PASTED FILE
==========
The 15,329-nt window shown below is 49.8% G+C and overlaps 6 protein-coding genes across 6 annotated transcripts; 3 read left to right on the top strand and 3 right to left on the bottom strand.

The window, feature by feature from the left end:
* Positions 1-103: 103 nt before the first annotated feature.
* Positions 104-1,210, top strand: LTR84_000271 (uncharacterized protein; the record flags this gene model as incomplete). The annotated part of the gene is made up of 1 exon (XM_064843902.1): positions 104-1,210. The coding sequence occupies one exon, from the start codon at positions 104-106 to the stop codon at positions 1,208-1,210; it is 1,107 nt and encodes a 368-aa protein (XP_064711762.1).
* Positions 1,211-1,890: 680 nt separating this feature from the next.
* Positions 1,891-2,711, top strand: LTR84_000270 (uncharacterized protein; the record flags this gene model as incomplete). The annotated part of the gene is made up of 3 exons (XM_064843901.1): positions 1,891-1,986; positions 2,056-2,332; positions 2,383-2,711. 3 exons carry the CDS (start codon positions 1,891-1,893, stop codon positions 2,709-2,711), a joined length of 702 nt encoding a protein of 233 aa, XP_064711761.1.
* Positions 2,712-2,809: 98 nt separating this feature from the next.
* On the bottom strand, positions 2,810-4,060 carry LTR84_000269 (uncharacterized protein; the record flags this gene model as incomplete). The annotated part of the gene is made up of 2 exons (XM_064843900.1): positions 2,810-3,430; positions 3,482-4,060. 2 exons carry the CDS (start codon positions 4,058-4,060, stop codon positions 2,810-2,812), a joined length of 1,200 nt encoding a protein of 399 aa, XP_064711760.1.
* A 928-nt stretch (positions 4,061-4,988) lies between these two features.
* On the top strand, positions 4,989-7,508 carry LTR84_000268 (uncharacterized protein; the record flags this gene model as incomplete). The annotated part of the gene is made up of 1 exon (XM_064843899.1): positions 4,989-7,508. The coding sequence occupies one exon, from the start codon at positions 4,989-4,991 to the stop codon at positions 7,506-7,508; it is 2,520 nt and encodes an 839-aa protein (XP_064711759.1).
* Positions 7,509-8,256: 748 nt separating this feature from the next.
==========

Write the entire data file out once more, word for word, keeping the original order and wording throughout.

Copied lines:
The 15,329-nt window shown below is 49.8% G+C and overlaps 6 protein-coding genes across 6 annotated transcripts; 3 read left to right on the top strand and 3 right to left on the bottom strand.

The window, feature by feature from the left end:
* Positions 1-103: 103 nt before the first annotated feature.
* Positions 104-1,210, top strand: LTR84_000271 (uncharacterized protein; the record flags this gene model as incomplete). The annotated part of the gene is made up of 1 exon (XM_064843902.1): positions 104-1,210. The coding sequence occupies one exon, from the start codon at positions 104-106 to the stop codon at positions 1,208-1,210; it is 1,107 nt and encodes a 368-aa protein (XP_064711762.1).
* Positions 1,211-1,890: 680 nt separating this feature from the next.
* Positions 1,891-2,711, top strand: LTR84_000270 (uncharacterized protein; the record flags this gene model as incomplete). The annotated part of the gene is made up of 3 exons (XM_064843901.1): positions 1,891-1,986; positions 2,056-2,332; positions 2,383-2,711. 3 exons carry the CDS (start codon positions 1,891-1,893, stop codon positions 2,709-2,711), a joined length of 702 nt encoding a protein of 233 aa, XP_064711761.1.
* Positions 2,712-2,809: 98 nt separating this feature from the next.
* On the bottom strand, positions 2,810-4,060 carry LTR84_000269 (uncharacterized protein; the record flags this gene model as incomplete). The annotated part of the gene is made up of 2 exons (XM_064843900.1): positions 2,810-3,430; positions 3,482-4,060. 2 exons carry the CDS (start codon positions 4,058-4,060, stop codon positions 2,810-2,812), a joined length of 1,200 nt encoding a protein of 399 aa, XP_064711760.1.
* A 928-nt stretch (positions 4,061-4,988) lies between these two features.
* On the top strand, positions 4,989-7,508 carry LTR84_000268 (uncharacterized protein; the record flags this gene model as incomplete). The annotated part of the gene is made up of 1 exon (XM_064843899.1): positions 4,989-7,508. The coding sequence occupies one exon, from the start codon at positions 4,989-4,991 to the stop codon at positions 7,506-7,508; it is 2,520 nt and encodes an 839-aa protein (XP_064711759.1).
* Positions 7,509-8,256: 748 nt separating this feature from the next.